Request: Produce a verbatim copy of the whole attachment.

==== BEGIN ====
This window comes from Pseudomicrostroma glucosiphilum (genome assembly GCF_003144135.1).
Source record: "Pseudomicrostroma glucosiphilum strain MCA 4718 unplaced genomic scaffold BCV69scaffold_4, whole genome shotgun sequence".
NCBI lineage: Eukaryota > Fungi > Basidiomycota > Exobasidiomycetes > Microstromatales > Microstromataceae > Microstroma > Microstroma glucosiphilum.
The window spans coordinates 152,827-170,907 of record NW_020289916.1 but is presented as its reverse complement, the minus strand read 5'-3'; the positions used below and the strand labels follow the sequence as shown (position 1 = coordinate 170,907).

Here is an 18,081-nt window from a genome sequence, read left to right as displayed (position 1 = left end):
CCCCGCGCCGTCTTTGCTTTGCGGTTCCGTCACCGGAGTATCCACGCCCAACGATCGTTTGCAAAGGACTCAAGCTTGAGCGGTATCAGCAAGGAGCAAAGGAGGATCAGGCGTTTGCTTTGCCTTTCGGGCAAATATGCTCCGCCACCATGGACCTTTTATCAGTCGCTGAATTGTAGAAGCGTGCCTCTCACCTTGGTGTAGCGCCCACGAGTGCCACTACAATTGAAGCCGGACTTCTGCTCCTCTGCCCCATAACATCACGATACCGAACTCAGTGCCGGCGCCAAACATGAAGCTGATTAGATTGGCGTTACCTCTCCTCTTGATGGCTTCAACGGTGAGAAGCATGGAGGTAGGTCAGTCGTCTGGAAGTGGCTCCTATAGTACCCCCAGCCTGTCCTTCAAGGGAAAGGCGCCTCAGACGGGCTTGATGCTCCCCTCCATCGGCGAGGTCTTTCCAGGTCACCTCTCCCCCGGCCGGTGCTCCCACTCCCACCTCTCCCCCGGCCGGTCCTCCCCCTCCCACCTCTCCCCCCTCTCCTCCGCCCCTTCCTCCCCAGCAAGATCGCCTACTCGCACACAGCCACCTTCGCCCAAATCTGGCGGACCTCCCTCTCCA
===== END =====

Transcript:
This window comes from Pseudomicrostroma glucosiphilum (genome assembly GCF_003144135.1).
Source record: "Pseudomicrostroma glucosiphilum strain MCA 4718 unplaced genomic scaffold BCV69scaffold_4, whole genome shotgun sequence".
NCBI lineage: Eukaryota > Fungi > Basidiomycota > Exobasidiomycetes > Microstromatales > Microstromataceae > Microstroma > Microstroma glucosiphilum.
The window spans coordinates 152,827-170,907 of record NW_020289916.1 but is presented as its reverse complement, the minus strand read 5'-3'; the positions used below and the strand labels follow the sequence as shown (position 1 = coordinate 170,907).

Here is an 18,081-nt window from a genome sequence, read left to right as displayed (position 1 = left end):
CCCCGCGCCGTCTTTGCTTTGCGGTTCCGTCACCGGAGTATCCACGCCCAACGATCGTTTGCAAAGGACTCAAGCTTGAGCGGTATCAGCAAGGAGCAAAGGAGGATCAGGCGTTTGCTTTGCCTTTCGGGCAAATATGCTCCGCCACCATGGACCTTTTATCAGTCGCTGAATTGTAGAAGCGTGCCTCTCACCTTGGTGTAGCGCCCACGAGTGCCACTACAATTGAAGCCGGACTTCTGCTCCTCTGCCCCATAACATCACGATACCGAACTCAGTGCCGGCGCCAAACATGAAGCTGATTAGATTGGCGTTACCTCTCCTCTTGATGGCTTCAACGGTGAGAAGCATGGAGGTAGGTCAGTCGTCTGGAAGTGGCTCCTATAGTACCCCCAGCCTGTCCTTCAAGGGAAAGGCGCCTCAGACGGGCTTGATGCTCCCCTCCATCGGCGAGGTCTTTCCAGGTCACCTCTCCCCCGGCCGGTGCTCCCACTCCCACCTCTCCCCCGGCCGGTCCTCCCCCTCCCACCTCTCCCCCCTCTCCTCCGCCCCTTCCTCCCCAGCAAGATCGCCTACTCGCACACAGCCACCTTCGCCCAAATCTGGCGGACCTCCCTCTCCA